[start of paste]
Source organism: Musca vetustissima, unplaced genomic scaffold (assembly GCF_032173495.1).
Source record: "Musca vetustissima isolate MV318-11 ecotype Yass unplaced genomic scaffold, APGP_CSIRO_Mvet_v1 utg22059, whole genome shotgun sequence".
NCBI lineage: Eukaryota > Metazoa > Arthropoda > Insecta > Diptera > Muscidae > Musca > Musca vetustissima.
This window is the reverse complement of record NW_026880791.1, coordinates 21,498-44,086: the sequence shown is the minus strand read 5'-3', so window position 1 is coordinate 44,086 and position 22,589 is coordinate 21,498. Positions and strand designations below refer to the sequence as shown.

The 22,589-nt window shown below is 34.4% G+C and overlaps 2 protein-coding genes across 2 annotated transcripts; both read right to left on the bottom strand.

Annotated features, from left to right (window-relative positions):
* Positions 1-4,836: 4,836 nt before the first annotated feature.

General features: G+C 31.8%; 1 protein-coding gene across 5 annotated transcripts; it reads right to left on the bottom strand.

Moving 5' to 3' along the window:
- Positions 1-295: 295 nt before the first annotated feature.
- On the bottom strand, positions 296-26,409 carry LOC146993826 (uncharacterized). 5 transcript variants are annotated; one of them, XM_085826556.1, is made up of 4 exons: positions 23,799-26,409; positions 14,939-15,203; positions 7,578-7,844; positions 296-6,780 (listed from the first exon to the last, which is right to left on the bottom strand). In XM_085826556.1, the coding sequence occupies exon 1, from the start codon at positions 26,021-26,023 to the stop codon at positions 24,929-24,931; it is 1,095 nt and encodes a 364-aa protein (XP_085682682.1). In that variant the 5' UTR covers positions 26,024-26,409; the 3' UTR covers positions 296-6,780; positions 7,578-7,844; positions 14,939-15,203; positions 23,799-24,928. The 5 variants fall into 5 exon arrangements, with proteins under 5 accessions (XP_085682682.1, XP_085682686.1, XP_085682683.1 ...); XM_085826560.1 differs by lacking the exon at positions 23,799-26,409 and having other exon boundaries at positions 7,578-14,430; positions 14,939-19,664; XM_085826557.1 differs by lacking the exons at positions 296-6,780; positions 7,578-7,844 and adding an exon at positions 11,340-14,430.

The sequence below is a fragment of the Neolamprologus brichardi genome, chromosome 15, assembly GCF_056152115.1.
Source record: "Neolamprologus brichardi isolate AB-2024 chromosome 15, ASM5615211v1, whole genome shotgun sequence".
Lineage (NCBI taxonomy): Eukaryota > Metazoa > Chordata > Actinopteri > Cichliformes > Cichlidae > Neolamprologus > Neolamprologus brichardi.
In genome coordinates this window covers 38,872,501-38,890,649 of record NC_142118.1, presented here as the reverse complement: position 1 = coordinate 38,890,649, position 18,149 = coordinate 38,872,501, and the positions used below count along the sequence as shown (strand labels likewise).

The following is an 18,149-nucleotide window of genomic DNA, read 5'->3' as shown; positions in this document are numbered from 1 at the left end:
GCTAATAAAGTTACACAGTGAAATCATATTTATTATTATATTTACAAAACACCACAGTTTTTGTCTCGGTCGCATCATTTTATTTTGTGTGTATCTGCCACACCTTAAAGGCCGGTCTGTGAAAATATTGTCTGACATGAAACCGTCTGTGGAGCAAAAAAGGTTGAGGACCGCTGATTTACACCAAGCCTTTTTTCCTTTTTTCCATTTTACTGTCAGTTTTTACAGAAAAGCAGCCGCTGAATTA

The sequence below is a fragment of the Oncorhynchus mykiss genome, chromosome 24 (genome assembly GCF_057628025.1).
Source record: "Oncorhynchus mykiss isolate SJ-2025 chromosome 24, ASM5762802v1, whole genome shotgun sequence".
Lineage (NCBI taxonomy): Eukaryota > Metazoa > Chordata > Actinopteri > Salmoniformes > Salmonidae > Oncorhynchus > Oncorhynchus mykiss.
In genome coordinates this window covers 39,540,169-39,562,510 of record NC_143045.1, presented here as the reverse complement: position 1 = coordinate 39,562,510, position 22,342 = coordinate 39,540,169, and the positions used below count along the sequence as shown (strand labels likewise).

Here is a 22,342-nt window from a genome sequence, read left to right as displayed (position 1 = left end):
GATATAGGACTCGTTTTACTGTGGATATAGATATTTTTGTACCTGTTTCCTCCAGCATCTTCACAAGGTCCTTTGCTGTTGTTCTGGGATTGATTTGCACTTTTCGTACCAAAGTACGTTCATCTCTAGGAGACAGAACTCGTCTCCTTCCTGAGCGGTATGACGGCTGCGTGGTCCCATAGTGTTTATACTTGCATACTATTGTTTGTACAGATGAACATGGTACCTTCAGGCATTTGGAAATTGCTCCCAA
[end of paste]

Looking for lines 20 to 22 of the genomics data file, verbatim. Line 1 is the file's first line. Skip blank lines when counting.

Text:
Lineage (NCBI taxonomy): Eukaryota > Metazoa > Chordata > Actinopteri > Salmoniformes > Salmonidae > Oncorhynchus > Oncorhynchus mykiss.
In genome coordinates this window covers 39,540,169-39,562,510 of record NC_143045.1, presented here as the reverse complement: position 1 = coordinate 39,562,510, position 22,342 = coordinate 39,540,169, and the positions used below count along the sequence as shown (strand labels likewise).

Here is a 22,342-nt window from a genome sequence, read left to right as displayed (position 1 = left end):